Psychrotolerant sporeformers, specifically Paenibacillus spp., are important spoilage bacteria for pasteurized, refrigerated foods such as fluid milk. While Paenibacillus spp. have been isolated from farm environments, raw milk, processing plant environments, and pasteurized fluid milk, no information on the number of Paenibacillus spp. that need to be present in raw milk to cause pasteurized milk spoilage was available. A real-time PCR assay targeting the 16S rRNA gene was designed to detect Paenibacillus spp. in fluid milk and to discriminate between Paenibacillus and other closely related spore-forming bacteria. Specificity was confirmed using 16 Paenibacillus and 17 Bacillus isolates. All 16 Paenibacillus isolates were detected with a mean cycle threshold (CT) of 19.14 ± 0.54. While 14/17 Bacillus isolates showed no signal (CT > 40), 3 Bacillus isolates showed very weak positive signals (CT = 38.66 ± 0.65). The assay provided a detection limit of approximately 3.25 × 101 CFU/ml using total genomic DNA extracted from raw milk samples inoculated with Paenibacillus. Application of the TaqMan PCR to colony lysates obtained from heat-treated and enriched raw milk provided fast and accurate detection of Paenibacillus. Heat-treated milk samples where Paenibacillus (≥1 CFU/ml) was detected by this colony TaqMan PCR showed high bacterial counts (>4.30 log CFU/ml) after refrigerated storage (6°C) for 21 days. We thus developed a tool for rapid detection of Paenibacillus that has the potential to identify raw milk with microbial spoilage potential as a pasteurized product.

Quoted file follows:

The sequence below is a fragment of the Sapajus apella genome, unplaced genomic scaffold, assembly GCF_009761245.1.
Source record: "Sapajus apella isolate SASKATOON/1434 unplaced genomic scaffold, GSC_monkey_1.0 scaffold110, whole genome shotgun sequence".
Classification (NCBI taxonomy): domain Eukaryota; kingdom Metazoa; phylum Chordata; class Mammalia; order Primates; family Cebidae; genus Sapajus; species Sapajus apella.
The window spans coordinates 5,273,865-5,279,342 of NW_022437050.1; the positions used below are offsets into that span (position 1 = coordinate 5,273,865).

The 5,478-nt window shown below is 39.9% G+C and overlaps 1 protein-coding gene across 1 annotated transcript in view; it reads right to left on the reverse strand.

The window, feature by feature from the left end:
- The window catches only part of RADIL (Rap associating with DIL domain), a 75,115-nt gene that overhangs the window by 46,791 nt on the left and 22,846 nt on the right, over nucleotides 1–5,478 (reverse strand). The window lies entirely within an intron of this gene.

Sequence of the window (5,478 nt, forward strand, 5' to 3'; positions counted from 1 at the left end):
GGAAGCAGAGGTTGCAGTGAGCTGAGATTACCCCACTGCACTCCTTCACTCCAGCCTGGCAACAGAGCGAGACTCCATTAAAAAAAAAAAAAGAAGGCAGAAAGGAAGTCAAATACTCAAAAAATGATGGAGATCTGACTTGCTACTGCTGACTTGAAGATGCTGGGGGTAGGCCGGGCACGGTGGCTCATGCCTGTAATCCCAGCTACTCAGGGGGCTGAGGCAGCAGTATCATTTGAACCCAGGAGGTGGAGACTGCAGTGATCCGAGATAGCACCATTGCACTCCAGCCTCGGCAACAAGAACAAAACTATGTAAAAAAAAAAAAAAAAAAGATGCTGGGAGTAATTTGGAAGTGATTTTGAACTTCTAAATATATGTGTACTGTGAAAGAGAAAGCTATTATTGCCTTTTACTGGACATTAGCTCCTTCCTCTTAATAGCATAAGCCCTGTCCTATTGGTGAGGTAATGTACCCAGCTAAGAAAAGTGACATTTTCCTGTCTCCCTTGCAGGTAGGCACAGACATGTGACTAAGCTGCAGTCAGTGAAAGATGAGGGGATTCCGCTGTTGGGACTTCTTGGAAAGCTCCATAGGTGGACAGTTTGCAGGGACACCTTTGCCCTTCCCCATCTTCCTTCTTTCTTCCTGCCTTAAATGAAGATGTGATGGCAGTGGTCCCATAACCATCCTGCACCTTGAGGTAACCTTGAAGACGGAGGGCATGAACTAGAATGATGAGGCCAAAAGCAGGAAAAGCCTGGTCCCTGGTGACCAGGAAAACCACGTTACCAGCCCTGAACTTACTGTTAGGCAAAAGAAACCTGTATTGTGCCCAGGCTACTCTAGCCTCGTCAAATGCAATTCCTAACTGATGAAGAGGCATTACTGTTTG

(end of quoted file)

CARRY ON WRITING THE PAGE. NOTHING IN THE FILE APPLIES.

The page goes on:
Despite advances in food preservation techniques, bacterial spoilage remains a leading cause of global food loss (14). Nearly one-third of all food produced worldwide is estimated to be lost postharvest, and much of this loss can be attributed to microbial spoilage (16). Dairy products constitute one of the leading sectors impacted by food loss in the United States, as nearly 20% of conventionally pasteurized (high temperature, short time [HTST]) fluid milk is discarded prior to consumption each year (23). In the United States, the shelf life of fluid milk ranges from approximately 1 to 3 weeks. Most consumer complaints result from the growth of psychrotolerant bacteria, typically, either non-spore-forming Gram-negative rods or Gram-positive spore-forming bacteria (12, 18, 19, 28, 34, 39). The presence of psychrotolerant, non-spore-forming bacteria (e.g., Pseudomonas) in pasteurized milk indicates either inadequate heating of the milk or, more commonly, postpasteurization contamination (6). Therefore, pasteurized milk contamination with Pseudomonas and other non-spore-forming bacteria can be controlled or eliminated by adhering to pasteurization specifications for minimum time and temperature combinations (8) and by adhering to proper sanitation and equipment maintenance protocols, particularly with respect to milk filler sites (33). Conversely, Gram-positive psychrotolerant sporeformers can survive pasteurization as spores, germinate, and then grow during refrigerated storage to numbers capable of causing off flavors or curdling of milk (5, 20, 34, 36).